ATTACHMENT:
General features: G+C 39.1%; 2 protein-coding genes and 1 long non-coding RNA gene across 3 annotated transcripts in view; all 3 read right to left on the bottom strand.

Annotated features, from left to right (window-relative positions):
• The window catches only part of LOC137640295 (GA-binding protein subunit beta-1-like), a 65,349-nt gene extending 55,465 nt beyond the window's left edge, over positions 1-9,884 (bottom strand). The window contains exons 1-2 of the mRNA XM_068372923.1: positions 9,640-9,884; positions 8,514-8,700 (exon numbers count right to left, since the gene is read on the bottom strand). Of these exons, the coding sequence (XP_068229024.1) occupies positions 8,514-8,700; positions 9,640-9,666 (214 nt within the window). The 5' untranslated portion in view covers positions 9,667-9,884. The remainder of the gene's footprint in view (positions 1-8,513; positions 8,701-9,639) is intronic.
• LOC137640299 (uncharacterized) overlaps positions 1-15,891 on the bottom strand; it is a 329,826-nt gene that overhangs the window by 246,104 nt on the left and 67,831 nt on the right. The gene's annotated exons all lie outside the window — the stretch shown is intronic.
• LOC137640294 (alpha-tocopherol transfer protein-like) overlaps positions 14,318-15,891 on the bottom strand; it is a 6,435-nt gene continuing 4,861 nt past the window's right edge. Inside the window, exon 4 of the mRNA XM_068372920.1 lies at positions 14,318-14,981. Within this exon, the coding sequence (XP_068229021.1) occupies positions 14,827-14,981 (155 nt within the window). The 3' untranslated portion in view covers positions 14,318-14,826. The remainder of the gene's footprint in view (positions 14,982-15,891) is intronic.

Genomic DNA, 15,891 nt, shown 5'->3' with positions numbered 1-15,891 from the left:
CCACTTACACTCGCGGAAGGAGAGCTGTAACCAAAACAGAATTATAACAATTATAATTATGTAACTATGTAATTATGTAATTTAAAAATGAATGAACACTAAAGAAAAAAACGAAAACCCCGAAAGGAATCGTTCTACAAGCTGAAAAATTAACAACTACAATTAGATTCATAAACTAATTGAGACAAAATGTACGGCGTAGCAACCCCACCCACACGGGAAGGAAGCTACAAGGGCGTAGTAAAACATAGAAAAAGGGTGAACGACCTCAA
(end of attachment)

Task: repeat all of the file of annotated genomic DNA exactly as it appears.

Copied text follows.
General features: G+C 39.1%; 2 protein-coding genes and 1 long non-coding RNA gene across 3 annotated transcripts in view; all 3 read right to left on the bottom strand.

Annotated features, from left to right (window-relative positions):
• The window catches only part of LOC137640295 (GA-binding protein subunit beta-1-like), a 65,349-nt gene extending 55,465 nt beyond the window's left edge, over positions 1-9,884 (bottom strand). The window contains exons 1-2 of the mRNA XM_068372923.1: positions 9,640-9,884; positions 8,514-8,700 (exon numbers count right to left, since the gene is read on the bottom strand). Of these exons, the coding sequence (XP_068229024.1) occupies positions 8,514-8,700; positions 9,640-9,666 (214 nt within the window). The 5' untranslated portion in view covers positions 9,667-9,884. The remainder of the gene's footprint in view (positions 1-8,513; positions 8,701-9,639) is intronic.
• LOC137640299 (uncharacterized) overlaps positions 1-15,891 on the bottom strand; it is a 329,826-nt gene that overhangs the window by 246,104 nt on the left and 67,831 nt on the right. The gene's annotated exons all lie outside the window — the stretch shown is intronic.
• LOC137640294 (alpha-tocopherol transfer protein-like) overlaps positions 14,318-15,891 on the bottom strand; it is a 6,435-nt gene continuing 4,861 nt past the window's right edge. Inside the window, exon 4 of the mRNA XM_068372920.1 lies at positions 14,318-14,981. Within this exon, the coding sequence (XP_068229021.1) occupies positions 14,827-14,981 (155 nt within the window). The 3' untranslated portion in view covers positions 14,318-14,826. The remainder of the gene's footprint in view (positions 14,982-15,891) is intronic.

Genomic DNA, 15,891 nt, shown 5'->3' with positions numbered 1-15,891 from the left:
CCACTTACACTCGCGGAAGGAGAGCTGTAACCAAAACAGAATTATAACAATTATAATTATGTAACTATGTAATTATGTAATTTAAAAATGAATGAACACTAAAGAAAAAAACGAAAACCCCGAAAGGAATCGTTCTACAAGCTGAAAAATTAACAACTACAATTAGATTCATAAACTAATTGAGACAAAATGTACGGCGTAGCAACCCCACCCACACGGGAAGGAAGCTACAAGGGCGTAGTAAAACATAGAAAAAGGGTGAACGACCTCAA